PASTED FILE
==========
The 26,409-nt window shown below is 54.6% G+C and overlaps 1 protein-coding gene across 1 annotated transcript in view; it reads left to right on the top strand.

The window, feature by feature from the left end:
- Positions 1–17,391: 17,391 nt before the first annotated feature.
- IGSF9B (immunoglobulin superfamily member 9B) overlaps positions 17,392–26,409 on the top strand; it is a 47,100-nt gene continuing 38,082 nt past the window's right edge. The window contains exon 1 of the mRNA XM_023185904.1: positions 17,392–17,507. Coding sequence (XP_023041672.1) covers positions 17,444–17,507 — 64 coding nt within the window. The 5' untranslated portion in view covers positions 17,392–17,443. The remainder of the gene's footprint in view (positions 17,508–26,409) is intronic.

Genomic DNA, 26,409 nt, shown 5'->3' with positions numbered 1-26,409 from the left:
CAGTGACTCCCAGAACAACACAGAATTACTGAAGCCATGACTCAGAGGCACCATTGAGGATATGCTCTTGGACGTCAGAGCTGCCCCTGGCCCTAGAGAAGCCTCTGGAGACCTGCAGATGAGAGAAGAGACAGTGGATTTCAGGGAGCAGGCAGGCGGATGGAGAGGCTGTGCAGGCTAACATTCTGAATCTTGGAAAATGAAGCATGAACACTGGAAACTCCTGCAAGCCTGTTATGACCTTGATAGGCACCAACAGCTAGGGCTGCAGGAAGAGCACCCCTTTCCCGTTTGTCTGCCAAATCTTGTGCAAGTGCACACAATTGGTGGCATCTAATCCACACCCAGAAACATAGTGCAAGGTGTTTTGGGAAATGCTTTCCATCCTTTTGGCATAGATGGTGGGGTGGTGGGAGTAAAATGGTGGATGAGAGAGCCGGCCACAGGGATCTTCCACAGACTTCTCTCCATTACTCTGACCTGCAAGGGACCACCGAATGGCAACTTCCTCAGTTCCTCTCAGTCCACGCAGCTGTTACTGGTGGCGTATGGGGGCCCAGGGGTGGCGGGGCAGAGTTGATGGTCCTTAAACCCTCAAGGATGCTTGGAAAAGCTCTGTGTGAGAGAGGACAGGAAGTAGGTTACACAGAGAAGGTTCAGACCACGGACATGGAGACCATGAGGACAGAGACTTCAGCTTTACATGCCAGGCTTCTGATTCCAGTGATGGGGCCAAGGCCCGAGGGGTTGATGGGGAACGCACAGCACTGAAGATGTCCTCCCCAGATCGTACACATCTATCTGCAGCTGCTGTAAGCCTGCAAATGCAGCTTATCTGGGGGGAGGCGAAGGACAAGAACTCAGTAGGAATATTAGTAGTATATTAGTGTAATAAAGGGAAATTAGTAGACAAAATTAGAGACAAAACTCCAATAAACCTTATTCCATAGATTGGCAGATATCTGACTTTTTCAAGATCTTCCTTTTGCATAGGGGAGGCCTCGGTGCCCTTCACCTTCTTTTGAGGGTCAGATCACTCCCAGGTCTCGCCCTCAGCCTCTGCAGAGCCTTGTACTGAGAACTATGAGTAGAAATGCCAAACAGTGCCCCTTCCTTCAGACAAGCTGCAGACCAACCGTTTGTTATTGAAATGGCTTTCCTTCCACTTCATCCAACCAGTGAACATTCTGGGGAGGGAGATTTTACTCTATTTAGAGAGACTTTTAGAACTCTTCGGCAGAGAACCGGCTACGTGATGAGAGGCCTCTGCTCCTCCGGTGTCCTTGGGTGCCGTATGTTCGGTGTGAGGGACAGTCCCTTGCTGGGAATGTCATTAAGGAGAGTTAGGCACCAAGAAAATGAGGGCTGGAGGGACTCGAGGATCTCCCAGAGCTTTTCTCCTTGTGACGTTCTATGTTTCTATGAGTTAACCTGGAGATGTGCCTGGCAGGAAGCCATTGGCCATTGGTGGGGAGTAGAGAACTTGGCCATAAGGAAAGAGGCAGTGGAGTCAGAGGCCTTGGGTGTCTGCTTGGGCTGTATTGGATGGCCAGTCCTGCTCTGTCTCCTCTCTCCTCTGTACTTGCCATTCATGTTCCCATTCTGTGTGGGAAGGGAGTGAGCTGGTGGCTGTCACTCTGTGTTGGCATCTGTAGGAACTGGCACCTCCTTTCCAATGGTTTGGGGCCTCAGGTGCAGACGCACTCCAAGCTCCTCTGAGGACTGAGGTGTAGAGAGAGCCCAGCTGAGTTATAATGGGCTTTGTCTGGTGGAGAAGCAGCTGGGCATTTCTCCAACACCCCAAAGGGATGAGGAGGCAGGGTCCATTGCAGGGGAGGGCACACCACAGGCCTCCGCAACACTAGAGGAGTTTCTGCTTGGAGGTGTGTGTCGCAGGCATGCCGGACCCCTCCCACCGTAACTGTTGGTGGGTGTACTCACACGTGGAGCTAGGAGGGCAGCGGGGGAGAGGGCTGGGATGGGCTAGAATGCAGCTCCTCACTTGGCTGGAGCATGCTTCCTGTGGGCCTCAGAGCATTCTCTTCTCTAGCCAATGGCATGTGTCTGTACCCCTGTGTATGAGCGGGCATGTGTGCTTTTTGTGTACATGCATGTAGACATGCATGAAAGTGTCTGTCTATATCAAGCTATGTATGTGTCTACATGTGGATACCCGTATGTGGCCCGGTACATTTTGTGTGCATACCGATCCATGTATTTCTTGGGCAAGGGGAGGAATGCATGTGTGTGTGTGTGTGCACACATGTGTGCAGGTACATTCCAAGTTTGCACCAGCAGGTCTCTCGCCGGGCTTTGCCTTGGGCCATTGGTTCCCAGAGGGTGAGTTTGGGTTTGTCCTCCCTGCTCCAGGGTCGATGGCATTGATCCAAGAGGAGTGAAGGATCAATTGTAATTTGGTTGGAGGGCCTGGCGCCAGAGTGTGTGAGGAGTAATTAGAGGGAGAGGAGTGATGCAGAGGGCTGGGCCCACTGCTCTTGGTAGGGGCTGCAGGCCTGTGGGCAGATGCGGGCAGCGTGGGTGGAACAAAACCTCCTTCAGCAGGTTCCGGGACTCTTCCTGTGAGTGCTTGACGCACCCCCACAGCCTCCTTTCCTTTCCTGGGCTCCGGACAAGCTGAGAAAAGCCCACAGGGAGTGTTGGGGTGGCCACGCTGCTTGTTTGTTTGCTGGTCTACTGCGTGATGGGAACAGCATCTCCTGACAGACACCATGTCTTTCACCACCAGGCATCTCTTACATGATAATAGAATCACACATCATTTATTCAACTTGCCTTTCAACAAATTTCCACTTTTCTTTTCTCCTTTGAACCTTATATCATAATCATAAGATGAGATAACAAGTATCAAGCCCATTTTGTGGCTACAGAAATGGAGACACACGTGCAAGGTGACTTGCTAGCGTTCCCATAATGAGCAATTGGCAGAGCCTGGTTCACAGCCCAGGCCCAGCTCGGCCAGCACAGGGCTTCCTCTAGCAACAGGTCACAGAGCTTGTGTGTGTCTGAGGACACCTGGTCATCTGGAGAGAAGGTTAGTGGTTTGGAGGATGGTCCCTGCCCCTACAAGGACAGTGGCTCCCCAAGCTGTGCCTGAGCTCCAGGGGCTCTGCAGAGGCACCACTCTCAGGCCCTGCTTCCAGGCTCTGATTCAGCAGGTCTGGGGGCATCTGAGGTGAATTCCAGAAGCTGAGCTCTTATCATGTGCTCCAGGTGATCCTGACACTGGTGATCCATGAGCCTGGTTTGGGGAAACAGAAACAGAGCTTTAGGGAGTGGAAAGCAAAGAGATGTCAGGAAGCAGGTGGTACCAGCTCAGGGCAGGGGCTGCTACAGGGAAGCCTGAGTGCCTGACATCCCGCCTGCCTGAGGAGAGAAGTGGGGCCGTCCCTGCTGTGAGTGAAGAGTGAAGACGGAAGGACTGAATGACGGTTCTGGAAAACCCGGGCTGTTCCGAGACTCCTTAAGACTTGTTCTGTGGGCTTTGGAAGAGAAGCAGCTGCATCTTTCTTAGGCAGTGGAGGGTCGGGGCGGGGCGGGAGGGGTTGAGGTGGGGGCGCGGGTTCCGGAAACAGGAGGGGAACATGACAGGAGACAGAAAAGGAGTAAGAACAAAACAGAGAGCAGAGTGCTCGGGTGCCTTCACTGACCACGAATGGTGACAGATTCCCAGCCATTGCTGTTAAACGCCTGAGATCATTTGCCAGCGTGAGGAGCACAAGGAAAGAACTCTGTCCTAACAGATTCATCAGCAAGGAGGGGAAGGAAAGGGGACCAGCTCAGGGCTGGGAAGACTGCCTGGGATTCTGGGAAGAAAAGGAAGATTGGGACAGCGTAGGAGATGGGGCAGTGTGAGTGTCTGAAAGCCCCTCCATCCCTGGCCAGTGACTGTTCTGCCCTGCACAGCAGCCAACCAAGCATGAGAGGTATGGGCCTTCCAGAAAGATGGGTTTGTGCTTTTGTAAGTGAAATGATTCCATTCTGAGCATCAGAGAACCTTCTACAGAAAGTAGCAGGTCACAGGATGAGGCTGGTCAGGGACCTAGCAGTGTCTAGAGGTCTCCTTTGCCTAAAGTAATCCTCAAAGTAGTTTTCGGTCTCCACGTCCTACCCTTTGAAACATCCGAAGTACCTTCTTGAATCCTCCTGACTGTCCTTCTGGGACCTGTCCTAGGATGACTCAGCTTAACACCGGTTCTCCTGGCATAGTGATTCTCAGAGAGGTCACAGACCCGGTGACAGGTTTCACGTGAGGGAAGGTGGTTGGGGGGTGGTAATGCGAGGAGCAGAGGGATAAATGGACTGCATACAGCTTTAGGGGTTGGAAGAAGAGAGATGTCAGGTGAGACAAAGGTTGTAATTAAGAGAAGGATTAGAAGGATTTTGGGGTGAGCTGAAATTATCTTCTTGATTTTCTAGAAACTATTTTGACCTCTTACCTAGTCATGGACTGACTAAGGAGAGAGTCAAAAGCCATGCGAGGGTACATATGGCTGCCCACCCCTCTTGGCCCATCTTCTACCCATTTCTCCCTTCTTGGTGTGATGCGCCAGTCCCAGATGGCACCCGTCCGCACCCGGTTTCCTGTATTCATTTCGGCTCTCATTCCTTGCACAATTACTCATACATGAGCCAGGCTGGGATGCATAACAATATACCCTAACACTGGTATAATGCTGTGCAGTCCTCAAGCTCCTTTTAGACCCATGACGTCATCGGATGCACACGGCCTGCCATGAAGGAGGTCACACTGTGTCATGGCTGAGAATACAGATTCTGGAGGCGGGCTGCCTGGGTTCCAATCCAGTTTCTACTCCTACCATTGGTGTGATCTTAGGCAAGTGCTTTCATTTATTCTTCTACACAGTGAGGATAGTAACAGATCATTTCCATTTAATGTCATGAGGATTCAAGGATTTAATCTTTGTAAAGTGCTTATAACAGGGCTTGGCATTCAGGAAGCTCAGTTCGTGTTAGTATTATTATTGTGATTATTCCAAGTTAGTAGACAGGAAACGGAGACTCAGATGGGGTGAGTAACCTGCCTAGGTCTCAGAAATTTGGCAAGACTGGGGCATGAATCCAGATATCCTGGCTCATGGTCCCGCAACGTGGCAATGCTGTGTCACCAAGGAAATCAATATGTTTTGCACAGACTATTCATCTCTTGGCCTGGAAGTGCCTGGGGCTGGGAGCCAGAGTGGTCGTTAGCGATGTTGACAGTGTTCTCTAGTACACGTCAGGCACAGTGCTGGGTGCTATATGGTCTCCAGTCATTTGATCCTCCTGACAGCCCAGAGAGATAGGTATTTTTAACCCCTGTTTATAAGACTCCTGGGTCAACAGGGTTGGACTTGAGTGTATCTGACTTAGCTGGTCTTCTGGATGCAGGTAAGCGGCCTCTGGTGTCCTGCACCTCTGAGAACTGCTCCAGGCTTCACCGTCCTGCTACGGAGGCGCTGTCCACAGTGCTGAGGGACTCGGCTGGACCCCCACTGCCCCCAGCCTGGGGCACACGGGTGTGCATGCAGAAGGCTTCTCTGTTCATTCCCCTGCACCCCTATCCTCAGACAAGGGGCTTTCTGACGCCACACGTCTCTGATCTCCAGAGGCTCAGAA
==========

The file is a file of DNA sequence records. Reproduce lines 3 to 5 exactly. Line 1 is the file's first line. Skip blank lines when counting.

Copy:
- Positions 1–17,391: 17,391 nt before the first annotated feature.
- IGSF9B (immunoglobulin superfamily member 9B) overlaps positions 17,392–26,409 on the top strand; it is a 47,100-nt gene continuing 38,082 nt past the window's right edge. The window contains exon 1 of the mRNA XM_023185904.1: positions 17,392–17,507. Coding sequence (XP_023041672.1) covers positions 17,444–17,507 — 64 coding nt within the window. The 5' untranslated portion in view covers positions 17,392–17,443. The remainder of the gene's footprint in view (positions 17,508–26,409) is intronic.

Genomic DNA, 26,409 nt, shown 5'->3' with positions numbered 1-26,409 from the left: